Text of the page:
Get the latest updates as we post them — right on your browser

. Last Updated: 07/27/2016

City Seeks To Seize Back Land

The Moscow government hopes to seize control of 6,000 hectares of privatized land from thousands of suburban owners to build upscale housing developments in cooperation with private firms, city officials said Monday.

The city government plans to take legal action against officials of the administrative region surrounding the capital, for allegedly violating a January 1992 presidential decree ordering them to give Moscow the land, much of which has instead been privatized, according to Vasily Pyatibrat, head of Moscow's construction department. Regional officials say recent privatization laws have invalidated the decree and prevent them from forcing landowners to go along with the city's plan.

Oleg Lepke, who is in charge of land use for the Moscow region, said: "The region administration no longer has anything to do with the distribution of land. We don't have that right."

The dispute illustrates the rift between Moscow -- where the city government largely retains control over property as in the Soviet era -- and national privatization officials, who want to let the market determine land use.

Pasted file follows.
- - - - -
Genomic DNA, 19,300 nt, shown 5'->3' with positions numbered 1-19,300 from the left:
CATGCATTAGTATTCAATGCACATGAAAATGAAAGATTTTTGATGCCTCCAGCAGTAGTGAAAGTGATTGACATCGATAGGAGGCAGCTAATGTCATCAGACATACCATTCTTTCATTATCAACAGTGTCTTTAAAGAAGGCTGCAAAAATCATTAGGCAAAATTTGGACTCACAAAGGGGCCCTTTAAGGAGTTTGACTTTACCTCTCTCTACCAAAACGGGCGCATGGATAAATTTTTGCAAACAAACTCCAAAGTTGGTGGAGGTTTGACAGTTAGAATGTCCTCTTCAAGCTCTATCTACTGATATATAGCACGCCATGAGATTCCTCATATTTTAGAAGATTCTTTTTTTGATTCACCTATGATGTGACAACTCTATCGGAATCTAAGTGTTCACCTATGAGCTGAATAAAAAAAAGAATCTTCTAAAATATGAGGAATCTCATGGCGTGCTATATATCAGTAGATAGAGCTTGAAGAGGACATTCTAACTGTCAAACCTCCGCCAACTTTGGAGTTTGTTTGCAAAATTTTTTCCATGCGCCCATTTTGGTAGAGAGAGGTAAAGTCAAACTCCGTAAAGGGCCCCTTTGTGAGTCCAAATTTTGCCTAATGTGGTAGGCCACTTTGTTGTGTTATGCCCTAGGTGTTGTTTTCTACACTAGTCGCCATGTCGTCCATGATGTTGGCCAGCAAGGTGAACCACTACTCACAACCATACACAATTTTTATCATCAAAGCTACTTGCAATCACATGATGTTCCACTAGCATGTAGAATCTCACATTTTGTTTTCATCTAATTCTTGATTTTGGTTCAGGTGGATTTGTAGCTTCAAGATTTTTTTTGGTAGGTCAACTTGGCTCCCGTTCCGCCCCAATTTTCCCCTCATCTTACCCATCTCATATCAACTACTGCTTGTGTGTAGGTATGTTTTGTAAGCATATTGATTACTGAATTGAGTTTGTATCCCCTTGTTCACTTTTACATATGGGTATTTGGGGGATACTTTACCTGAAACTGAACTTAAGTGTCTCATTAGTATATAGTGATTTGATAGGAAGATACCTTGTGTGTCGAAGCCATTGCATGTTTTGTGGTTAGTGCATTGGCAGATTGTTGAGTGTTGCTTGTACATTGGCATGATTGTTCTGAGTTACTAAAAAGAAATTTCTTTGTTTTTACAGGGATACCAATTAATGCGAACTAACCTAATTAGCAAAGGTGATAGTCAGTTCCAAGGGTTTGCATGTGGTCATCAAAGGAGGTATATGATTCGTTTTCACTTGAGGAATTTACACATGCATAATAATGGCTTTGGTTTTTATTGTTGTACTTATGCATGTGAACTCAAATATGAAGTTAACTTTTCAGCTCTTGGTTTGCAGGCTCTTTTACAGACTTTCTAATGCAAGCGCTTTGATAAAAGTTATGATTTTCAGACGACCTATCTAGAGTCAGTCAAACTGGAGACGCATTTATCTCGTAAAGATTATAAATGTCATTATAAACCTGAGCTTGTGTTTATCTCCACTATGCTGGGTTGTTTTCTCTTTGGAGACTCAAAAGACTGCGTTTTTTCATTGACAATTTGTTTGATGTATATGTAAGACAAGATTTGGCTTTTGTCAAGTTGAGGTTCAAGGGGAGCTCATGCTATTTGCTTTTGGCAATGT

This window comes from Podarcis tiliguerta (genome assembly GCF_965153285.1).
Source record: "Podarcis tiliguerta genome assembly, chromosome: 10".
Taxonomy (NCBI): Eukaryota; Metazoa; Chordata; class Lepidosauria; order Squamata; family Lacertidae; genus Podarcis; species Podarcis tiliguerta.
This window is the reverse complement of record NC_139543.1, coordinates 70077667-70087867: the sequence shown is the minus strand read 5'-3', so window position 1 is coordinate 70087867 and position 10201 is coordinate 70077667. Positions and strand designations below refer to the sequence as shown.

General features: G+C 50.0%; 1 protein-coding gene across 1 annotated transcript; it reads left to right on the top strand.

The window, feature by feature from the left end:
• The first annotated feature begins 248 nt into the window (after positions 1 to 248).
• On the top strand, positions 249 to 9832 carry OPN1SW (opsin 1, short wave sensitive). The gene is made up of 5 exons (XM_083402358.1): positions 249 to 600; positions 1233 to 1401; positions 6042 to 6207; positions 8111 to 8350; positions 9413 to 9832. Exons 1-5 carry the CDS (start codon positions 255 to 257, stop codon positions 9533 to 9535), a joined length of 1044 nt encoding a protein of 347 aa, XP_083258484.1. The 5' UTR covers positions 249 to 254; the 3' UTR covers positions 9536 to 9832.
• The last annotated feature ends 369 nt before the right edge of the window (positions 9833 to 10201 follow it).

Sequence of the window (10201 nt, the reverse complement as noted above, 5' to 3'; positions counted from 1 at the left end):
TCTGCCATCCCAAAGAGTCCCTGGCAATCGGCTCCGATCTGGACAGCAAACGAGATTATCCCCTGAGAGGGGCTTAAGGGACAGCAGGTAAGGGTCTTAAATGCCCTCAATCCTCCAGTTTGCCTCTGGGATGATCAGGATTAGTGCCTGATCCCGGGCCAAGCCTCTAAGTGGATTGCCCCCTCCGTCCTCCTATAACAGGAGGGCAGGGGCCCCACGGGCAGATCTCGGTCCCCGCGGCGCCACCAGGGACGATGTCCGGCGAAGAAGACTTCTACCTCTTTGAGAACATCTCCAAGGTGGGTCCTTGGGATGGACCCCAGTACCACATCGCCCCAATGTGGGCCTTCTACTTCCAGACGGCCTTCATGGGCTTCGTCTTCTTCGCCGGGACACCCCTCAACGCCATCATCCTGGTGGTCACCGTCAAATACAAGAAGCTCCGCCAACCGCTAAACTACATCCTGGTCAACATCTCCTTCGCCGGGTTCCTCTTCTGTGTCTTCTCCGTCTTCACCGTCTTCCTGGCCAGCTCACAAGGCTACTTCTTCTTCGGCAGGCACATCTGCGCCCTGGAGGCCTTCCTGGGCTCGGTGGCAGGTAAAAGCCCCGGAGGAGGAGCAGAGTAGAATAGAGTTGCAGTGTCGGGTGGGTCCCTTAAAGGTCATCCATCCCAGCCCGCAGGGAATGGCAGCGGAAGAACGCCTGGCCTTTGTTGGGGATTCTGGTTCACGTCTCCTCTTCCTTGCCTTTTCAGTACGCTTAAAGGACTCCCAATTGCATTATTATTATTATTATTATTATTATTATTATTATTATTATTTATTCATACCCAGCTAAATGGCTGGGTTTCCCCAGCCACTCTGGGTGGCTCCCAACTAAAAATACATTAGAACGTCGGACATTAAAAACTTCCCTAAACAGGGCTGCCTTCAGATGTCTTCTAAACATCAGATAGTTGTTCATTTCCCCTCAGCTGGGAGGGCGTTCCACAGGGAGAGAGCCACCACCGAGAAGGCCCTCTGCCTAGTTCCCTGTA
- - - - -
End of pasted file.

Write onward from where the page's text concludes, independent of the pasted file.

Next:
Expressing Moscow's lingering preference for central planning even outside its own jurisdiction, Pyatibrat said: "Ivan Ivanovich acquires land and builds his own cottage, but all around it everything stays the same -- there are no new roads, no new infrastructure. He builds his own individual house to the detriment of the region."

The city, according to Pyatibrat, envisions 10,000 summer houses and single-family homes in complexes complete with Moscow-funded infrastructure: new roads and new electricity, plumbing, gas and heating networks. But at 50 to 100 million rubles ($32,000-$64,000) each, these houses are not for the typical Ivan Ivanovich.

Under the city plan, the city government would put 40 percent of the houses to be built on the market, and distribute 5 percent free to Muscovites. The region would give out 5 percent, and 50 percent would belong to the city's private partners, which include the firms Alpha, Miks and Pilot-2, Pyatibrat said.

But privatization, he said, means that "now we would have to go to each Ivan Ivanovich and convince him to participate."

That, said Lepke, is what Moscow will have to do.

"Now they are property owners," he said of the residents, who are mainly former state farm workers. "They have the right to sell it, to buy it, to exchange it, to pawn it.

"Moscow wants reallocation, but all they can do is buy it -- just as people do all over the world," he said.

The conflict comes hard on the heels of last week's public spat in which Mayor Yury Luzhkov criticized what he labeled hasty and "absurd" privatization after Deputy Prime Minister Anatoly Chubais called Moscow's privatization record the worst in Russia.